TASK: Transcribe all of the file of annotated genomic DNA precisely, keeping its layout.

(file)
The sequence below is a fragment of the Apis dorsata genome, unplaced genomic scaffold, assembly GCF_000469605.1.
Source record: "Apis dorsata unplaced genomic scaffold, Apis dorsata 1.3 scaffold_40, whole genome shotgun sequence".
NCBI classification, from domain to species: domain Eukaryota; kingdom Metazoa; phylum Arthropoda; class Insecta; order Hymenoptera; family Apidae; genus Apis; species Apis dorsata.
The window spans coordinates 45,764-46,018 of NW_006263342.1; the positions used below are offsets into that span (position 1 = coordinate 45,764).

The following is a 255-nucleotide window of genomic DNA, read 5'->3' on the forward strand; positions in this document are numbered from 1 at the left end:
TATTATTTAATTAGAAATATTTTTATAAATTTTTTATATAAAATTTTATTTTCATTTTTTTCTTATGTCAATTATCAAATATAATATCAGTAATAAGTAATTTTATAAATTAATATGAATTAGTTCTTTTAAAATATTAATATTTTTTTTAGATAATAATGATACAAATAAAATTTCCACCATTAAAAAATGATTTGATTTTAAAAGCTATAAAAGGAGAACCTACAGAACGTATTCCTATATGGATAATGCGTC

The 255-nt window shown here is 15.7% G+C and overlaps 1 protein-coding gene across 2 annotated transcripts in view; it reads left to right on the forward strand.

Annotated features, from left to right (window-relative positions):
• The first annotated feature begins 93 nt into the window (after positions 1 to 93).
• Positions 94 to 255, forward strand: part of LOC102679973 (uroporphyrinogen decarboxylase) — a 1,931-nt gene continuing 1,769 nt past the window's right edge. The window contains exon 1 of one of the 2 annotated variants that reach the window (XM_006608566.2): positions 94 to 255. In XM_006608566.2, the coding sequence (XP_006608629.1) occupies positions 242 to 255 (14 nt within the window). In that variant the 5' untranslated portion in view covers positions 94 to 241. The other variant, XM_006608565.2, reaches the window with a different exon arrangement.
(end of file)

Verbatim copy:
The sequence below is a fragment of the Apis dorsata genome, unplaced genomic scaffold, assembly GCF_000469605.1.
Source record: "Apis dorsata unplaced genomic scaffold, Apis dorsata 1.3 scaffold_40, whole genome shotgun sequence".
NCBI classification, from domain to species: domain Eukaryota; kingdom Metazoa; phylum Arthropoda; class Insecta; order Hymenoptera; family Apidae; genus Apis; species Apis dorsata.
The window spans coordinates 45,764-46,018 of NW_006263342.1; the positions used below are offsets into that span (position 1 = coordinate 45,764).

The following is a 255-nucleotide window of genomic DNA, read 5'->3' on the forward strand; positions in this document are numbered from 1 at the left end:
TATTATTTAATTAGAAATATTTTTATAAATTTTTTATATAAAATTTTATTTTCATTTTTTTCTTATGTCAATTATCAAATATAATATCAGTAATAAGTAATTTTATAAATTAATATGAATTAGTTCTTTTAAAATATTAATATTTTTTTTAGATAATAATGATACAAATAAAATTTCCACCATTAAAAAATGATTTGATTTTAAAAGCTATAAAAGGAGAACCTACAGAACGTATTCCTATATGGATAATGCGTC

The 255-nt window shown here is 15.7% G+C and overlaps 1 protein-coding gene across 2 annotated transcripts in view; it reads left to right on the forward strand.

Annotated features, from left to right (window-relative positions):
• The first annotated feature begins 93 nt into the window (after positions 1 to 93).
• Positions 94 to 255, forward strand: part of LOC102679973 (uroporphyrinogen decarboxylase) — a 1,931-nt gene continuing 1,769 nt past the window's right edge. The window contains exon 1 of one of the 2 annotated variants that reach the window (XM_006608566.2): positions 94 to 255. In XM_006608566.2, the coding sequence (XP_006608629.1) occupies positions 242 to 255 (14 nt within the window). In that variant the 5' untranslated portion in view covers positions 94 to 241. The other variant, XM_006608565.2, reaches the window with a different exon arrangement.